Hands in latex gloves holding a test sample
By Nicole San Roman

Beating the Coronavirus

UNM Researcher Works to Stay Ahead of COVID-19 and Antimicrobial Resistance

In 2020 when a virus changed the world, Monica Rosas Lemus was among the researchers tasked with taking a deep dive inside the molecular makeup of COVID-19 to help find targets for vaccines or drug development.

It was a massive undertaking, but her mentor’s words guided her every step: In this life we have to be brave!

And brave she is, jumping into critical research during the height of the pandemic, and continuing studies at The University of New Mexico that could improve methods for developing more effective treatments and combating future pandemic coronaviruses and antimicrobial resistance.

In January Rosas Lemus started at UNM as assistant professor in the Department of Molecular Genetics & Microbiology. She is one of five female scientists to recently receive a grant from the National Institutes of Health (NIH) to continue her research at UNM. She comes to UNM from Northwestern University. “When I received my acceptance letter, I felt like the day was brighter,” she says. “I told myself, ‘You finally did it.’”

Rosas Lemus is studying the relationship between infectious diseases and metabolism. “I'm using as a model of infection a coronavirus to discover new targets that are common to all coronaviruses and that we can use for developing new therapeutics, just in case another coronavirus comes up and we have to deal with a new pandemic.”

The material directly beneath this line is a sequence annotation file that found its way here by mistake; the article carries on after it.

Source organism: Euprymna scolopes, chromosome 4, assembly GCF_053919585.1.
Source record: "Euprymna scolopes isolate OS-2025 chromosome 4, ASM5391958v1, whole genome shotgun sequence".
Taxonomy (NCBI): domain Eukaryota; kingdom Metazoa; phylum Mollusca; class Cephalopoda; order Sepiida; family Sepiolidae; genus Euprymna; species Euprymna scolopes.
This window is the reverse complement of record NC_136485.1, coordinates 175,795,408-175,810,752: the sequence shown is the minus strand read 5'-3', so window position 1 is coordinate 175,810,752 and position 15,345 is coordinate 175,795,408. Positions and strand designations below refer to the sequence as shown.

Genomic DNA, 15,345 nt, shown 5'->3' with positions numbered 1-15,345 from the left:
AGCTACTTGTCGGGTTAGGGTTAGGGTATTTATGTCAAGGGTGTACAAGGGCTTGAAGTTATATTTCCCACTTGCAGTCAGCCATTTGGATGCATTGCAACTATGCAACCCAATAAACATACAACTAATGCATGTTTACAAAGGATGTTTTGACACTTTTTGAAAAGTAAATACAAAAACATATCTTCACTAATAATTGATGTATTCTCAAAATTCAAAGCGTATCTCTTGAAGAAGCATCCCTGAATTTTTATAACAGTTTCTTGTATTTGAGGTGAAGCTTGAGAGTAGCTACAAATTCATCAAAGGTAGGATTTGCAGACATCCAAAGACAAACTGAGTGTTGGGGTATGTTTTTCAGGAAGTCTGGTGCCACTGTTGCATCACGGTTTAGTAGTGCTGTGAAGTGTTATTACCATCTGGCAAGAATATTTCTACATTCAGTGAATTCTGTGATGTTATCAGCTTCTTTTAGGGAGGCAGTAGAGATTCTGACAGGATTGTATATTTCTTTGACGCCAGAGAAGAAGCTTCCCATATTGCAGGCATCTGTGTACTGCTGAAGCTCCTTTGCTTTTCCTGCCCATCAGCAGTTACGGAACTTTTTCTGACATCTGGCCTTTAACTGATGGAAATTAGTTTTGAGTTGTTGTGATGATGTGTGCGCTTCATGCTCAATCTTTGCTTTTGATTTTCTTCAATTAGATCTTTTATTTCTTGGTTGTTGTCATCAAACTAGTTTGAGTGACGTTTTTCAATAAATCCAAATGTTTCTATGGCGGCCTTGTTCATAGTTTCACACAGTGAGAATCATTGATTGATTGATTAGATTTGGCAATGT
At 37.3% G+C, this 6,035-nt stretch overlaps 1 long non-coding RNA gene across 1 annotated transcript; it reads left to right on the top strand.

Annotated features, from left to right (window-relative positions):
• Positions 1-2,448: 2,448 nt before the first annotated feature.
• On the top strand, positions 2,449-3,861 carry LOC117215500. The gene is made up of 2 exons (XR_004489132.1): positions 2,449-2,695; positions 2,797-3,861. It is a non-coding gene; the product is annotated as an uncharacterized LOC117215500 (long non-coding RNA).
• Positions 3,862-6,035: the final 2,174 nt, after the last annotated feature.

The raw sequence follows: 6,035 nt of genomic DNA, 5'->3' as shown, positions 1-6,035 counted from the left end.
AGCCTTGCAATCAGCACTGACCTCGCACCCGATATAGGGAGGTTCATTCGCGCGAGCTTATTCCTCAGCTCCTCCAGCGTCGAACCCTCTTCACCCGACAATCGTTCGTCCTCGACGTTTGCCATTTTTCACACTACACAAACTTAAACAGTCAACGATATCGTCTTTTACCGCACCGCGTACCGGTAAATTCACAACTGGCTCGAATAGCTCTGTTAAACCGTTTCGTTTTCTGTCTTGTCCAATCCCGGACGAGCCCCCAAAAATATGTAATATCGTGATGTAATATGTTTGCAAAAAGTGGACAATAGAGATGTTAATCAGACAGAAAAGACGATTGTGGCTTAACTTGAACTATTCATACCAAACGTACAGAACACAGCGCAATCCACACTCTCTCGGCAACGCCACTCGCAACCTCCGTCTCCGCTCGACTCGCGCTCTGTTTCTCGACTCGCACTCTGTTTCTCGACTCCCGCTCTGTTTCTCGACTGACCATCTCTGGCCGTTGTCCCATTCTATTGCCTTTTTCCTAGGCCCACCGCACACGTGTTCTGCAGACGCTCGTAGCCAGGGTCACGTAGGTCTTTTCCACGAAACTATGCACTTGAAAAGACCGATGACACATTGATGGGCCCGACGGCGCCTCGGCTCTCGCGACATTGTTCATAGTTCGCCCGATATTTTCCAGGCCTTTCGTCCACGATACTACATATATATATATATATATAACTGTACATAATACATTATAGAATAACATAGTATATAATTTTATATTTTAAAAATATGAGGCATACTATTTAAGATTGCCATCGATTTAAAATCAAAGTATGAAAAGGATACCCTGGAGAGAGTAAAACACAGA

Born and raised in Mexico City, Rosas Lemus grew up in a home full of books, surrounded by nature.


Monica Rosas Lemus
I have always been curious about the things around me. I’m always questioning what is this and that, how does it work and why?
Monica Rosas Lemus, PhD

“I have always been curious about the things around me. I’m always questioning what is this and that, how does it work and why?” she says. “Sometimes I feel like I’m a 3-year-old kid discovering the world. I get excited when I learn something new.”

Rosas Lemus earned her PhD at the National Autonomous University of Mexico. She did her first postdoctoral research at the Illinois Institute of Technology in Chicago and from there continued her research at Northwestern.

That’s where she became interested in studying the structure of metabolic proteins of microorganisms, related to infectious diseases and antimicrobial resistance.

“We basically don't have enough tools to design new drugs,” she says. “If you have a bacterial infection, the first thing that the doctors do is give you antibiotics, but they are not very effective, and we are running out of drugs to treat severe infections caused by antimicrobial-resistant pathogens. There are many species that are evolving to resist more and more. So, it’s a burden that is just building up and it’s very serious.”

Rosas Lemus was doing postdoctoral research at Northwestern’s Center for Structural Genomics of Infectious Diseases when COVID-19 hit. By NIH mandate, she and her team began studying of COVID-19 viral proteins based on what was known from the SARS virus.

“What we do there is determine the structure of proteins important for the pathogenesis or antimicrobial resistance of microorganisms,” she says. “The goal is to analyze these structures and develop new therapeutics, like drugs or vaccines. The idea is that if a microorganism is producing a protein that is essential for the replication or for the pathogenesis, we could use that protein as a good target. If we inhibit that protein, we can either prevent the pathogenic behavior or the replication or colonization of the host.”